I am not sure how much your edits may have changed it over time, but it is my point of departure in reading this with interest.

2) Structure: Three stanzas of varying length via a chorus repeated twice. Above all I like the way you squiggle the lines on the page, the visual pattern that they create and that because of the way you place the chorus.

Whether your intention or not I see something of what they call 'concrete poetry' I think. That is the shape of the words add to the meaning or reflect it.

Here I might suggest that the twisted words (you even say 'spinning around') add to its flavour as a piece - that of a 'stormy mind'

3) Originality: There is something very unique about this poem. It is a piece of constant dialogue in verse here between you and 'Great Child of Whispers' more on that name shortly.

I have seen this rarely done in verse, but I did something similar in my 'Dear God' on here though I this this piece of yours better executed than mine, whatever age you wrote it at.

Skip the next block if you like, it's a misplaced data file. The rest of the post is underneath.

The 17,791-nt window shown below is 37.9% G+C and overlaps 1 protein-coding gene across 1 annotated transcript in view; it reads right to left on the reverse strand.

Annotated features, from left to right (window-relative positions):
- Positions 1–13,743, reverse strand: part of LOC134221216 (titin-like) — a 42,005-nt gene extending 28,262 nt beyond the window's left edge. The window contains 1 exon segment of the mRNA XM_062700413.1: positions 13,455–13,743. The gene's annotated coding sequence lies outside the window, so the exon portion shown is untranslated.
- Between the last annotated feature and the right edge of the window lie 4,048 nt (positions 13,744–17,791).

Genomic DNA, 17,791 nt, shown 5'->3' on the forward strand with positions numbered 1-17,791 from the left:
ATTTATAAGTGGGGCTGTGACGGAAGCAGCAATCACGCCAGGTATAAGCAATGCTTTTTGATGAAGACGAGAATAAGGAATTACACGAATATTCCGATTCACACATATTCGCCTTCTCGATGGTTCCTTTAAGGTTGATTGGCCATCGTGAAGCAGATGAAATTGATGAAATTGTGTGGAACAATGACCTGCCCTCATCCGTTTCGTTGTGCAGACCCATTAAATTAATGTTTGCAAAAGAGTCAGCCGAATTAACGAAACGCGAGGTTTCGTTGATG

4) Rhymes: Quite a lot of rhyming (external) in here, though in no particular pattern. It adds 'honey' to the writing and lends it elegance.

5) Rhythm: Nothing fixed, but with lines that are relatively of the same length, there is a pleasing beat to it.

6) Meaning: As I often say, yours to own and the reader's to interpret even if well outside what the writer intended.

My personal take? We have conversed a little and I know a little about you. So I see in here a child examining her own mood. Whoever the interlocutor may be or seem to be, this is an internal dispute, where as a child you are self-analysing.

Immediate recognition. Bipolar or not I have spent my whole life analysing who I am and why I think or do things and I have yet to come up with an answer to any of the questions I ask myself!

It's like:

'Do I feel ready for bed or not?'

'No. I feel I can't sleep and my mine is in turmoil'

'Is that a good or a bad thing?'

'Not sure really. But I know I will get over it.'

The thing that catches my eye that is when self-diagnosing, you have the wisdom to know that your state of mind will 'stabilise'. I do not always feel mine will. Hence the difference between us.

7) Allusion: Your allusion to storms and rain drops are effective in describing your state of mind.

8) Favourite lines: Too many to mention but here are a couple:

'“These are thoughts of the thundering sky!